Two months ago, almost all predictions about gasoline prices were that they were falling and would stay down, or even drop more. Crude prices had fallen. Oil and gas supplies were abundant. Trouble with Iran did not look like it would block shipments of oil from the Middle East. Supply interruptions in the North Sea were short-lived. It only took a month for sentiment to change almost entirely.
Hopes that large governments will stimulate their economies and renewed worries about Iran have pushed WTI crude prices back near $100. Gas prices have risen most days in the past six weeks. As the Labor Day weekend is just a few days away, the price on average of a regular gallon of gas nationwide has risen to $3.730, according to measurements taken yesterday for the AAA Fuel Gauge. That is up from $3.716 a week ago and $3.485 a month ago. In some parts of the nation, gas prices have risen 10% in the past 30 days.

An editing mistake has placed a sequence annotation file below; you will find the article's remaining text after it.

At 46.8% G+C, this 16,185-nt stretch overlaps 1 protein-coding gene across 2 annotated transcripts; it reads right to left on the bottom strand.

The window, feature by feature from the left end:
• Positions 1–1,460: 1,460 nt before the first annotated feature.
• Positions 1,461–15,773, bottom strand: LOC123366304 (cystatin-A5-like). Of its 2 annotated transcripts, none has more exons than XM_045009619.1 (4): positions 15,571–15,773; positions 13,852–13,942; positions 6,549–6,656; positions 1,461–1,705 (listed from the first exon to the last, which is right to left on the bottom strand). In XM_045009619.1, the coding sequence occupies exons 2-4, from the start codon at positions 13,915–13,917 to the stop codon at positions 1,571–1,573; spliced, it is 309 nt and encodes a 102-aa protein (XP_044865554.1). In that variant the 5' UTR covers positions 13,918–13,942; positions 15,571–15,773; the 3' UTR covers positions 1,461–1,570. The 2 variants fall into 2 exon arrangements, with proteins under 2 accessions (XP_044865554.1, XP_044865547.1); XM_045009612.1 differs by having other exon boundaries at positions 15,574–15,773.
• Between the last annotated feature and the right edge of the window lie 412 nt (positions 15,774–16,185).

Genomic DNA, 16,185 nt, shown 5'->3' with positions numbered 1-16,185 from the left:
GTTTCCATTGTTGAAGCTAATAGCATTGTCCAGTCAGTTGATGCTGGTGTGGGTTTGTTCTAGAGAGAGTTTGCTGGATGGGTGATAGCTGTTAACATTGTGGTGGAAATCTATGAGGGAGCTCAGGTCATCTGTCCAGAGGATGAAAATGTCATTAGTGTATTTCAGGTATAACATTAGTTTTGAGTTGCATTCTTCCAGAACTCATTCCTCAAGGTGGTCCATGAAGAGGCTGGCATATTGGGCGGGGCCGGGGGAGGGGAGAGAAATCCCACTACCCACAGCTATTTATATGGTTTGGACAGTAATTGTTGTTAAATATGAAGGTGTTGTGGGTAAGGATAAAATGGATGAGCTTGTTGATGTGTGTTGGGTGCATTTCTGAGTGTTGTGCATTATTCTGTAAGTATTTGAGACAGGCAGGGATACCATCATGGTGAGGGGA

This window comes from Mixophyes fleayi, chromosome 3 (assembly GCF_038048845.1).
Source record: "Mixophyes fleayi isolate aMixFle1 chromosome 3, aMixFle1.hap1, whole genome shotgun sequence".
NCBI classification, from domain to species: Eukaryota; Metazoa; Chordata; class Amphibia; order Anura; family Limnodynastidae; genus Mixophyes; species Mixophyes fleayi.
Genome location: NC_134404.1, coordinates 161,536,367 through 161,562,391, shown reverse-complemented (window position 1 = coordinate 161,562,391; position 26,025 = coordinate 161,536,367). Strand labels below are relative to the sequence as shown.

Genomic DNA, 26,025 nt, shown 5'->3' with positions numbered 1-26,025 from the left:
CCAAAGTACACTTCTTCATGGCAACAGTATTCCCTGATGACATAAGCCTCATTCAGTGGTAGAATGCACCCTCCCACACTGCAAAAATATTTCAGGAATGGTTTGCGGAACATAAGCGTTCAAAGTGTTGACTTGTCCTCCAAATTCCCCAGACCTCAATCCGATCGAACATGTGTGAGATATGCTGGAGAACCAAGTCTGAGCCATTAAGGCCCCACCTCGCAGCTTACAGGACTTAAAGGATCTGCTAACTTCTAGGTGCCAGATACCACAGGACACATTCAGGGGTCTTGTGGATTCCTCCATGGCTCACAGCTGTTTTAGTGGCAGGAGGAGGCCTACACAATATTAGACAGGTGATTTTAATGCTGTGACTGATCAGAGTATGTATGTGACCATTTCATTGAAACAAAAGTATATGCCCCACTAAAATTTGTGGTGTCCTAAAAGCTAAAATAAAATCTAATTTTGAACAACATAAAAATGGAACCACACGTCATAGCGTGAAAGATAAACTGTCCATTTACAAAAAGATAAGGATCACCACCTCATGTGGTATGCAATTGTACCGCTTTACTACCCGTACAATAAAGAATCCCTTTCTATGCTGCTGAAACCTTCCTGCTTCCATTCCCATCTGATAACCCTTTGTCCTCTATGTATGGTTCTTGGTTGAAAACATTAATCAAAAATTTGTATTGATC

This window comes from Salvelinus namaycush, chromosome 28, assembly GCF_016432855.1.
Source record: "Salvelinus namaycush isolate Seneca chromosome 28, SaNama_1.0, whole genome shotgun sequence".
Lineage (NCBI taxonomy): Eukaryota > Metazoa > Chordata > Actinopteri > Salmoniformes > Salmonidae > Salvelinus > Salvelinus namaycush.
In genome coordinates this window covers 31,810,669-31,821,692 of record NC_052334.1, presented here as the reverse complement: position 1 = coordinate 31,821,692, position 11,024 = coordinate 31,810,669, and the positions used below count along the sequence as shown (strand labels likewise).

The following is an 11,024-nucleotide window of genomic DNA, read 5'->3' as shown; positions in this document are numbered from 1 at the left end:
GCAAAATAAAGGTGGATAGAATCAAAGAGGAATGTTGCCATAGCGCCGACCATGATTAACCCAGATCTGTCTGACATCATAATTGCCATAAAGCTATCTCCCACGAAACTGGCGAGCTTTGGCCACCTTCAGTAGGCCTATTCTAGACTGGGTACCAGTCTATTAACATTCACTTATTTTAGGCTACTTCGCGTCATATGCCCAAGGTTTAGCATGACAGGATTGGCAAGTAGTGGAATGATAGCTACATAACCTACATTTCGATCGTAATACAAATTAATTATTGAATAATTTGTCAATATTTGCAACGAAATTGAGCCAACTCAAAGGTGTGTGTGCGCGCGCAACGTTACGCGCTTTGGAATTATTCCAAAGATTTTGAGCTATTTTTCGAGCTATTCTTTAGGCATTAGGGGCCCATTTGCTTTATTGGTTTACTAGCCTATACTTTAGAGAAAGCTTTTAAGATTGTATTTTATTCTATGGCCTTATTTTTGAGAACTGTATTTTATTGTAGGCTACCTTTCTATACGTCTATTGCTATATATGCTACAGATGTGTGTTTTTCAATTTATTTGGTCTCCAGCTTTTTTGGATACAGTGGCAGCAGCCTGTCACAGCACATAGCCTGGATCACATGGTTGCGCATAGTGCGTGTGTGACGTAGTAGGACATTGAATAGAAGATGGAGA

Drivers will pay a good deal more than they might have expected a month ago as they go on Labor Day trips. And, if money is as tight as most economist believe, these drivers will not be in a mood to spend when they return.
Douglas A. McIntyre
Filed under: 24/7 Wall St. Wire, Oil & Gas